"The city is pretty on fire for new music"
It’s difficult to pin down why Richard Russell is famous. Ask someone who, like him, came of age in the late ’80s and they might remind you that he was one half of Kicks Like A Mule, the rave one-hit wonders whose track ‘The Bouncer’ – with its “your name’s not down, you’re not coming in” catchphrase – crash landed in the top ten in 1992, leaving Russell briefly as one of the poster boys for a scene that was deemed by John Major’s Conservative government as the most dangerous since punk.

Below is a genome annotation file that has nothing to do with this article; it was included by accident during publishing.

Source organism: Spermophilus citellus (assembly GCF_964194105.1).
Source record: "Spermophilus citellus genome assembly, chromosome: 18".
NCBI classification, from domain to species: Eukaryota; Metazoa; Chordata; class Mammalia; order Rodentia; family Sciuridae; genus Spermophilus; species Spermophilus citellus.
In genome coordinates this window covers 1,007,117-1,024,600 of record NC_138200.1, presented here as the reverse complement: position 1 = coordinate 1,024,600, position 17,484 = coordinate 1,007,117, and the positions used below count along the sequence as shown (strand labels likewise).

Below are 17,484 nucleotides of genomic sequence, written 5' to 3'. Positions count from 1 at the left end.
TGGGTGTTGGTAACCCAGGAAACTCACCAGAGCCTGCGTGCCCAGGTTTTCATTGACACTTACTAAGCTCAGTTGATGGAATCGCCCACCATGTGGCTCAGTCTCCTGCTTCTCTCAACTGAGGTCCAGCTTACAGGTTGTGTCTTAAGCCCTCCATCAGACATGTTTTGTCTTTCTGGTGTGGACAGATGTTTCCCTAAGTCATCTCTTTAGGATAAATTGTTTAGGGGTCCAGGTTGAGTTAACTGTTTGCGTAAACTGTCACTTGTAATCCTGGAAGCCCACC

Somebody else a little younger might point to his position as head of XL Recordings, which Russell took over in 1993 and transformed from a fairly unremarkable dance label putting out disposable 12-inches with titles like ‘Energy Dawn’ into an admirably broad church that foreshadowed modern-day post-genre musical appetites: under Russell’s stewardship, XL broke acts as diverse as The White Stripes and Dizzee Rascal, MIA and Badly Drawn Boy, Vampire Weekend and Basement Jaxx. It wasn’t all cult favourites, either: after hearing a demo on MySpace in 2006, Russell also had the foresight to phone a then-unknown singer called Adele Adkins. Ten years on, two of the most popular albums of all time have an XL logo on the back.